herald

Saturday 18 November 2017

Testing times for mums of allergy sufferers

The first time Cal tried peanut butter he was two. It was his first ever contact with nuts and he spat out the food as soon as it hit his tongue. Despite not ingesting it, his lips swelled up within seconds, his face broke out in hives and became red and itchy.

We dashed straight to the hospital, terrified he was experiencing anaphylactic shock. We've all heard stories of children whose throats close up from nuts or shellfish. One of my brothers suffers from anaphylaxis if he eats anything containing brazil nuts and I knew that unconsciousness and even death are very real possibilities.

Shot

The good people at A&E administered antihistamines, which immediately eased the swelling. A week later, we took Cal to Dr Paul Carson, an allergy specialist at Slievemore Clinic (www.slievemore-clinic.com). Tests showed that Cal was not only allergic to peanuts but had even worse reactions to brazil and walnuts.

We were delighted to learn that his reaction was not anaphylactic as his creche informed us that he wouldn't be welcome any longer if he needed to carry an Anapen -- a device carried by allergy suffers which is filled with a shot of adrenaline that can be auto-injected to reverse anaphylactic shock. We never found out if the creche's policy was because of insurance or health and safety reasons, but we were far from impressed.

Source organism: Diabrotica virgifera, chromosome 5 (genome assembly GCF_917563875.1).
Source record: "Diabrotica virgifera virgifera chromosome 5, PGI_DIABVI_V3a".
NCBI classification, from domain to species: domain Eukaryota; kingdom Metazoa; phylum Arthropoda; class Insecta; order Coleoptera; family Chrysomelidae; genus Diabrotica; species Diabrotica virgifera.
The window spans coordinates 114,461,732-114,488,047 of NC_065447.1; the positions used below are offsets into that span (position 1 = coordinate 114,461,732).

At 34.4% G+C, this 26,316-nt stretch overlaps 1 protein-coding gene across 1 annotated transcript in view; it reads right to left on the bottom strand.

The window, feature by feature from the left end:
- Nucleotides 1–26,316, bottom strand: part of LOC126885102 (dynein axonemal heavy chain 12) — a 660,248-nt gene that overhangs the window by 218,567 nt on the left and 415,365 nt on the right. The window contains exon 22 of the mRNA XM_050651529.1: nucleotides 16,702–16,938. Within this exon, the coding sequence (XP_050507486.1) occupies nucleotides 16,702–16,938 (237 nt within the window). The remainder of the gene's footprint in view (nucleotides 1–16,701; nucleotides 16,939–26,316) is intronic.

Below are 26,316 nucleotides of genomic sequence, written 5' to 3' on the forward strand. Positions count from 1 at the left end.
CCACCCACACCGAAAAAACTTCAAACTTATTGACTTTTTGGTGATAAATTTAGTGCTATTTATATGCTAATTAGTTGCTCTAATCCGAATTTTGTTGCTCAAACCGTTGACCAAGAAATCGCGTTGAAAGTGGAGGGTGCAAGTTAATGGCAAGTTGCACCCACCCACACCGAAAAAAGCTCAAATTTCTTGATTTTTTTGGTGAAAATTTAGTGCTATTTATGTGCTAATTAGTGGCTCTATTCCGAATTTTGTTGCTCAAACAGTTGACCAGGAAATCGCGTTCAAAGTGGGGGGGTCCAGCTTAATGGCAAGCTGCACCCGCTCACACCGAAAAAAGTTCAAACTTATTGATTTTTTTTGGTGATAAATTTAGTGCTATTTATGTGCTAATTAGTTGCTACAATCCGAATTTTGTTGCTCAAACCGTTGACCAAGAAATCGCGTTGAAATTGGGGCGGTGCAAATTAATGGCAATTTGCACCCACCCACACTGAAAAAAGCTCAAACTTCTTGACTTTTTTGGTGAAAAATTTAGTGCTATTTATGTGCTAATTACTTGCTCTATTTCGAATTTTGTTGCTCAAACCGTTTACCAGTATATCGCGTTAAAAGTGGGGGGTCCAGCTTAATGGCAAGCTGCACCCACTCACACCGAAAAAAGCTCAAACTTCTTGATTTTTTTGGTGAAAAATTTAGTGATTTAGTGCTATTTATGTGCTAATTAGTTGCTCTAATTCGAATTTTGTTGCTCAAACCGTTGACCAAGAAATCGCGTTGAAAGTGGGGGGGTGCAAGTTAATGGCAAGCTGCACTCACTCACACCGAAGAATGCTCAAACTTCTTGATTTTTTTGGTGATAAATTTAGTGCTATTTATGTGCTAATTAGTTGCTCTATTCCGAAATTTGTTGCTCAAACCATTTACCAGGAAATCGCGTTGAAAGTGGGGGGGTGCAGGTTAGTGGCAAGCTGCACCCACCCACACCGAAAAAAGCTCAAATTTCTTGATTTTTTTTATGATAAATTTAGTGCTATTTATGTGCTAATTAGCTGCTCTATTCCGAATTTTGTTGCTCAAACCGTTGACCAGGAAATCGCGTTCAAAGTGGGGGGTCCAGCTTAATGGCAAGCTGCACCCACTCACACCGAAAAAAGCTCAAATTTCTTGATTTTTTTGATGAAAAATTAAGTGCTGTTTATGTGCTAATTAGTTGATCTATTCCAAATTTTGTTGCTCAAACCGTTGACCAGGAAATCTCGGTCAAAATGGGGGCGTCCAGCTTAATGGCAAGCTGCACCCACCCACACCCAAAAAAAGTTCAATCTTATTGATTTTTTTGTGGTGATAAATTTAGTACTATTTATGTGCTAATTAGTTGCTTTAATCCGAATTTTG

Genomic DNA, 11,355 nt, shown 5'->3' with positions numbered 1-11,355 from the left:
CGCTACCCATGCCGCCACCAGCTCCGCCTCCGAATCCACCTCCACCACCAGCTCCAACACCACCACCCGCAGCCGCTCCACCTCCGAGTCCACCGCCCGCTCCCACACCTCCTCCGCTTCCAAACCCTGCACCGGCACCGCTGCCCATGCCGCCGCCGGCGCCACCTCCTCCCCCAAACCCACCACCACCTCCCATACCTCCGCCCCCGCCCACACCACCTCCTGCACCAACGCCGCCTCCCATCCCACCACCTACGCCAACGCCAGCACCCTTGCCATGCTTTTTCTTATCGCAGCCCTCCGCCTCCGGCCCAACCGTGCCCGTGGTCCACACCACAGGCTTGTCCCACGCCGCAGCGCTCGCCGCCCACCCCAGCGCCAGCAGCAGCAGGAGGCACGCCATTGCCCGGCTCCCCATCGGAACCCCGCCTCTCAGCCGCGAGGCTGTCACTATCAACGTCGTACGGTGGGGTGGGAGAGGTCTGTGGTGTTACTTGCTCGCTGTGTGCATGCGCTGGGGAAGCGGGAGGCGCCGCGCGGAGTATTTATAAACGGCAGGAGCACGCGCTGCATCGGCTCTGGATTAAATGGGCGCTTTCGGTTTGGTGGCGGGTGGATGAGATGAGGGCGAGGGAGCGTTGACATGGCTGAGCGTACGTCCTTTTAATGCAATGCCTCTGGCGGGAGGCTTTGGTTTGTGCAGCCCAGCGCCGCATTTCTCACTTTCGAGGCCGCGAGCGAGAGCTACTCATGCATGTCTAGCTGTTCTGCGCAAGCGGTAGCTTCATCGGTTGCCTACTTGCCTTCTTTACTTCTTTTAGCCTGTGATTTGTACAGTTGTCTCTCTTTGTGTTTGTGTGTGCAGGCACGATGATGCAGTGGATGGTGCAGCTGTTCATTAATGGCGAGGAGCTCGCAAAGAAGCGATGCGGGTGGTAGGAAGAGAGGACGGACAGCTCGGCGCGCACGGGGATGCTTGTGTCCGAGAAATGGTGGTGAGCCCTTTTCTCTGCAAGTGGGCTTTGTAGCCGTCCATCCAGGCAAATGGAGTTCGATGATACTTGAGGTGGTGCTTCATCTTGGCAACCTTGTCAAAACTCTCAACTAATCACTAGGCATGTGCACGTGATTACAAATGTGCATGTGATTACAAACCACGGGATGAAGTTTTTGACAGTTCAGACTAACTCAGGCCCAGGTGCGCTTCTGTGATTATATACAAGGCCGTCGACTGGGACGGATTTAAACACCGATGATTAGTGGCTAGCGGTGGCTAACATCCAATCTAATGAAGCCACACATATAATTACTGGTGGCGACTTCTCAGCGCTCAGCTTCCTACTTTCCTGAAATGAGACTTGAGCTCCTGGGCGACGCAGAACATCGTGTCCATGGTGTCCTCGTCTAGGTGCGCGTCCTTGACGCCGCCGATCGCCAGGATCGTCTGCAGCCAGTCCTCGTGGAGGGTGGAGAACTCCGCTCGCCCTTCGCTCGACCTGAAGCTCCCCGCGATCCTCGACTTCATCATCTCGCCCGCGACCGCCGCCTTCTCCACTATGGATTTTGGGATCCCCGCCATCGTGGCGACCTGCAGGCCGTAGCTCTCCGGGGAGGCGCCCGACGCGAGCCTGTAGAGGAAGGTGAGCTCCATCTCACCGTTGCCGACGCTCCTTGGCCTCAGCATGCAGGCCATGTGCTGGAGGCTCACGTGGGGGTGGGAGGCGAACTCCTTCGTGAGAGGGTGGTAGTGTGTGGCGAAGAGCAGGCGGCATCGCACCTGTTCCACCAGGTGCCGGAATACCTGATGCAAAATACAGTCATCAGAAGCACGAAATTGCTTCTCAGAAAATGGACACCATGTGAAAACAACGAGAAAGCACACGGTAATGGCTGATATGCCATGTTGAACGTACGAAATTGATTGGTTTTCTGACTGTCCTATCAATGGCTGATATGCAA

At my son's school, his teacher knows about his allergy and never allows him to eat any sweets brought in by other children until I have seen them first. There is another pupil with serious anaphylaxis and notes were sent home asking us all to avoid sending nuts to school. Now, I'm sure it isn't deliberate, but I know plenty of kids in Cal's class are still munching sandwiches spread with Nutella, so I imagine it's going on in other classrooms too!

The good news is that 20pc of children grow out of allergies, and I have a hunch Cal could be on the way.

We caught him absent-mindedly about to scoff a handful of peanuts at our neighbours and he had zero reaction after spitting them out.

Outgrowing the allergy wouldn't just be great news for him, but would mean I could start including nuts in my homemade banana bread again. It just isn't the same without them!

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